II.

The general issue that must be addressed in this case is whether the entrustment of an effect to another person is sufficient to establish an Article I, section 9, right against an unlawful search that uncovers the effect. For example, are the rights of a hotel guest who entrusts valuables to the hotel violated if the police unlawfully break into the hotel's safe where the valuables are stored? Are the rights of a person who loans a hunting rifle to another violated if the rifle is discovered during an unlawful search of the other person's automobile? If the general issue cannot be decided in the affirmative, there is no basis for defendant's contention that his section 9 rights were violated in the specific circumstances of this case.

Only two cases decided under section 9 have touched upon this issue. In the first case, State v. Laundy, supra, the defendant was convicted of criminal syndicalism for being a member of the Industrial Workers of the World (IWW). One of his assignments of error on appeal was the trial court's denial of his petition for the return of certain evidence, among which was an IWW songbook taken from the desk of one Myers. Myers' desk was across a large room from the defendant's desk, in an area subleased by an organization separate from the organization for whom the defendant worked. In disposing of this aspect of the defendant's assignment of error, the court stated, "If any articles were unlawfully taken from Myers' desk, the defendant cannot complain for the reason that if the right of any person was violated it was that of Myers or that of some other third person, and not that of the defendant." 103 Or. at 498, 204 P. 958, 206 P. 290.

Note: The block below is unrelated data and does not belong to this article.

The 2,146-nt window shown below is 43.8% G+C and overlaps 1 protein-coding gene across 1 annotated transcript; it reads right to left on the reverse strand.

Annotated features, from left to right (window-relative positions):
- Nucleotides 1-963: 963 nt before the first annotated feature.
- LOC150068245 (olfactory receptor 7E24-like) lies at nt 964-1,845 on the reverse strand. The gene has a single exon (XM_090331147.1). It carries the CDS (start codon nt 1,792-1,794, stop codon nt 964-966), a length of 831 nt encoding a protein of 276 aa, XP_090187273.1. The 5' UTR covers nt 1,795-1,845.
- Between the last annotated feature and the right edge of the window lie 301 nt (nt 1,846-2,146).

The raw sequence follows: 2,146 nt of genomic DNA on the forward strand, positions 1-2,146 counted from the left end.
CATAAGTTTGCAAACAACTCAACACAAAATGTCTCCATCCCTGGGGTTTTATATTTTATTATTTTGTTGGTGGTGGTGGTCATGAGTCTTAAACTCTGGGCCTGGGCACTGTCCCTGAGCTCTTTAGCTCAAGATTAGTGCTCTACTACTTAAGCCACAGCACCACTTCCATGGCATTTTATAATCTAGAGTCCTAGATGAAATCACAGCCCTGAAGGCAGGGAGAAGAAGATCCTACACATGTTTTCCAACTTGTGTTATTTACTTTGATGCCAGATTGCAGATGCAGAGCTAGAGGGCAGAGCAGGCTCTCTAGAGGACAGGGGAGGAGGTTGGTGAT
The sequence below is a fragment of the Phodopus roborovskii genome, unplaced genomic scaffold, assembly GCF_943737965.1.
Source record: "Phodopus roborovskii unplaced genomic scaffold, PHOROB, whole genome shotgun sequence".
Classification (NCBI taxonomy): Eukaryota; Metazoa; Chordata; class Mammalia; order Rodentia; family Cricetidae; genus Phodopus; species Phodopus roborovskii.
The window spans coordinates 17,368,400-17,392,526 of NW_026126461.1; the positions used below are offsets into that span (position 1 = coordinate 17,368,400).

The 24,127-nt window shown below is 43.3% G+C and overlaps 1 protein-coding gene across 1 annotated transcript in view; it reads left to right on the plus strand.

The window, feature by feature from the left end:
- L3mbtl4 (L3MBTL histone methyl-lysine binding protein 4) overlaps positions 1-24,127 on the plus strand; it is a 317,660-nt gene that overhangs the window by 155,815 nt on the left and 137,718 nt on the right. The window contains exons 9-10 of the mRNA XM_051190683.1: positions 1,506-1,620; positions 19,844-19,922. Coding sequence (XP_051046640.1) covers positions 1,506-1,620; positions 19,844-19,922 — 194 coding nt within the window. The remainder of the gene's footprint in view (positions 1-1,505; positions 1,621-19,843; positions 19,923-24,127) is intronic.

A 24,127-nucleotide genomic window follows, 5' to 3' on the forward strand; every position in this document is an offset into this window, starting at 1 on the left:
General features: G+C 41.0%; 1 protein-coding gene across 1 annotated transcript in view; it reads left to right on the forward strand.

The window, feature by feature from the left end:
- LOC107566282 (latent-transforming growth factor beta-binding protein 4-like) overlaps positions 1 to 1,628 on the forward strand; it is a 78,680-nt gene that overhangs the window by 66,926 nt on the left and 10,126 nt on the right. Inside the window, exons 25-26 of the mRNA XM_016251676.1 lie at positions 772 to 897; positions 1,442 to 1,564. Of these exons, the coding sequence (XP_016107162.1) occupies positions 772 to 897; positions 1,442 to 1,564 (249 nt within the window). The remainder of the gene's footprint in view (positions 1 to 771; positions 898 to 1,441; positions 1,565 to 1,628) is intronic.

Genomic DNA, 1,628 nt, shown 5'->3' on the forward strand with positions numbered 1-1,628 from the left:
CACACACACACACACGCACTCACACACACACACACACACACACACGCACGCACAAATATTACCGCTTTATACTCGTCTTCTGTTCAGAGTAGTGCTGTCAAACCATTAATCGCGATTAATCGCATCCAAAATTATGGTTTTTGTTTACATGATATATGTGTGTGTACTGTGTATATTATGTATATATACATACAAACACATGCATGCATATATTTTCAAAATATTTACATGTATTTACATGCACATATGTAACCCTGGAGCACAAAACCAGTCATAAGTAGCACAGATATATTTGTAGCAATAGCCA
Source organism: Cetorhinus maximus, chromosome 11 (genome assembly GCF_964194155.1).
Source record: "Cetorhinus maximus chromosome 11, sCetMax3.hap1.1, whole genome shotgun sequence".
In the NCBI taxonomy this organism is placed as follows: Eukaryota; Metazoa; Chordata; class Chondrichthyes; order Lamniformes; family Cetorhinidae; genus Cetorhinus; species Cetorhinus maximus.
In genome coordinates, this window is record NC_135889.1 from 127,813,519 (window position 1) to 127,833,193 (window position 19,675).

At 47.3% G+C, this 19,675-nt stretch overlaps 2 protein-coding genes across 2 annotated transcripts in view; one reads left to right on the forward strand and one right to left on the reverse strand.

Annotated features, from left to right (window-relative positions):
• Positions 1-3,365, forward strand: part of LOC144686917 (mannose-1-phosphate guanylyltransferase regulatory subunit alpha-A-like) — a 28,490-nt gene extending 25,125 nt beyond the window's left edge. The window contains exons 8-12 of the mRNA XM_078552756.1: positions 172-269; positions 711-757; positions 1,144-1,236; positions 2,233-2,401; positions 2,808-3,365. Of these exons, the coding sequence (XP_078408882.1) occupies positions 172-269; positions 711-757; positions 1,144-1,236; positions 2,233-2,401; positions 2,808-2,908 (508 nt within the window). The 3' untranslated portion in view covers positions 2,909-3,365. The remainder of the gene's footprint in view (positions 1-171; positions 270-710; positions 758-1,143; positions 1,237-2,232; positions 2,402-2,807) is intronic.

The opinion does not state whether the defendant had entrusted the songbook to Myers or had any other connection with it. At trial, the state had introduced the songbook into evidence in order to establish the doctrines espoused by the IWW, not to show that the defendant was a member. Absent a connection between the songbook and the defendant, Laundy is not dispositive of the issue before us.

More relevant is State v. Hoover, 219 Or. 288, 347 P.2d 69 (1959). In Hoover, police officers stopped an automobile driven by the defendant after a report that the occupants had threatened someone with a gun. During the stop, one of the occupants whispered to an officer that the defendant had given the gun to his wife, who was sitting on it. The officer then reached into the car, pushed the woman aside and seized the gun. The defendant was subsequently charged with being a felon in possession of a firearm, and he moved for the return and suppression of the gun on the ground that it was obtained by the state in violation of section 9. This court stated: